JULY 28, 1942
NEW YORK, Monday—As we drove away from Campobello last Friday evening, I had the chance to enjoy the sunset, and the calm, beautiful water, surrounded by the rocks among which the dark green trees grow. Somehow I had a feeling of remoteness, which I rarely experience anywhere else, and it was good to have that feeling even for a few hours, when the world is in such a turmoil.
Dr. Hans Simons, of the New School for Social Research, lectured while I was at Campobello, and came down with Mrs. Craig and myself on Friday night. It was a pleasure to hear him lecture, and it was interesting to see how he stimulated the young people. We arrived half an hour late on Saturday morning in Boston, and Mrs. Craig had to hurry to catch her train for Washington.
I was met by a gentleman who had made an appointment, and he drove with me as far as the airport. There, to my complete surprise, I found a message from a son who I thought was far away, saying that if I called a certain number I could speak to him. I did, and instead of getting on the first plane, I waited until later in the morning, and had a half hour's visit with a young man whom I had not seen in some time. Surprises such as this always give me a tremendous lift.
I had gone up on the train with a mother and father on their way to see their boy, who was training somewhere on the coast of Maine, and when I flew back to New York City, I found myself sitting across the aisle from a father who told me his son was leaving college to go into a branch of the Army Air Service. He was going home to spend a few days with his family, after being absent on war work.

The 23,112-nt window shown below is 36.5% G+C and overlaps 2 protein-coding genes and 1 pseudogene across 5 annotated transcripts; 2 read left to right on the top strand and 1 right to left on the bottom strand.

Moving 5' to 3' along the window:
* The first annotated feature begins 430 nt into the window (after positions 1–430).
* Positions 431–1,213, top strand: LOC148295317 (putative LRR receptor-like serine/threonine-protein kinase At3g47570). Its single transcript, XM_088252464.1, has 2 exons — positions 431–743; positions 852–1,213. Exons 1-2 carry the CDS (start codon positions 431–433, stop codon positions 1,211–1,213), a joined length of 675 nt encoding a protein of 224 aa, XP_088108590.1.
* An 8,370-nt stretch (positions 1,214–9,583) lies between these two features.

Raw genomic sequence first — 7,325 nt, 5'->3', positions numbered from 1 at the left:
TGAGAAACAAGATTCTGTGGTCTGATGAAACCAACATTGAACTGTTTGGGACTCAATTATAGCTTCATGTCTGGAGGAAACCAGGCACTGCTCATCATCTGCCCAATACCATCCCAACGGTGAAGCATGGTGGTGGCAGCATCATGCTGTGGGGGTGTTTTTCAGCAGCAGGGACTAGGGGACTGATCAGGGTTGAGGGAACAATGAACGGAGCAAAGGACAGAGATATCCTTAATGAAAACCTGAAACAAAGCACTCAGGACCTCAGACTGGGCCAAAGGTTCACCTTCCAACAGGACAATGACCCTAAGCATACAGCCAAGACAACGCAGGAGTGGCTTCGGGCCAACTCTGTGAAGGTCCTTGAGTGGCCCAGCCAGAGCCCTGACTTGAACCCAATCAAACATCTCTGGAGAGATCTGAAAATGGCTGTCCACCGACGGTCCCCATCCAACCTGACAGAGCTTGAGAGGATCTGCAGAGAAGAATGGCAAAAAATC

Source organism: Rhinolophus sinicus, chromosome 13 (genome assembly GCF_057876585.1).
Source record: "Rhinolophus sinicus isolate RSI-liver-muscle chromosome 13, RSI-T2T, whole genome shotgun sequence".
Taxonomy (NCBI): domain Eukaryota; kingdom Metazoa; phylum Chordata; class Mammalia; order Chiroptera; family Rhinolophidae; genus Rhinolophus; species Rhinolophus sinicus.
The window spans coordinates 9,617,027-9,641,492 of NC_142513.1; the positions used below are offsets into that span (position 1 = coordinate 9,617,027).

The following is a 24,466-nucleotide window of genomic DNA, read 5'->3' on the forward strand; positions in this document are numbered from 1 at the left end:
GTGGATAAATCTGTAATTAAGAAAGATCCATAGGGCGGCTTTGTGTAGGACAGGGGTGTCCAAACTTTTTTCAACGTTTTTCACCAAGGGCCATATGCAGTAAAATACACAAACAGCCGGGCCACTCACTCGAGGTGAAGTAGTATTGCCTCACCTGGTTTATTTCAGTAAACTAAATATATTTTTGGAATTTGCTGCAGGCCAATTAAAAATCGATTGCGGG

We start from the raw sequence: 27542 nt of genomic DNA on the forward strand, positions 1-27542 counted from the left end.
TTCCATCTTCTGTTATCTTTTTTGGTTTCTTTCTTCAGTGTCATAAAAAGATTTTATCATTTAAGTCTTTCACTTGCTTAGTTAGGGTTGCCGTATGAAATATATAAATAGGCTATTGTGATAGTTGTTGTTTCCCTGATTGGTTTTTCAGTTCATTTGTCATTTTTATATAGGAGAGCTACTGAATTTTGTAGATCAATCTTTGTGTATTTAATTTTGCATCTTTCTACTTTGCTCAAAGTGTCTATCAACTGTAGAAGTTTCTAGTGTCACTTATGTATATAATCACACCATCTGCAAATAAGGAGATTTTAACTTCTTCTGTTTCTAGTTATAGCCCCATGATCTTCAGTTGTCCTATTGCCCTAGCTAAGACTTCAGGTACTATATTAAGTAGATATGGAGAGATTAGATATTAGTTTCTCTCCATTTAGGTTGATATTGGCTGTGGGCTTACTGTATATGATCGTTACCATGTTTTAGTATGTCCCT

I can well appreciate what it means to every father and mother, wife or sweetheart, to get a glimpse of the boy they know is soon going away, or who comes back from the Service even for a few hours. Every time I see a casualty list, or hear from someone who has had to give up hope of ever again seeing some loved one, I cannot help wishing that there were a way in which one could express sympathy.
Perhaps this is why I always feel that I want to talk to or smile to, or help in some way if I can, the boys in uniform whom I see on the street or meet in my travels. It seems as though even a kindly word spoken to one of these young men is something done for one's own boy, and perhaps someone else will be on hand to speak or smile when the need is there.
We were back at Hyde Park Saturday afternoon. Everything there was going smoothly, so yesterday morning I spent the day in Albany, N. Y., with some old friends, and made the acquaintance of a new baby boy. Today we are back in New York City.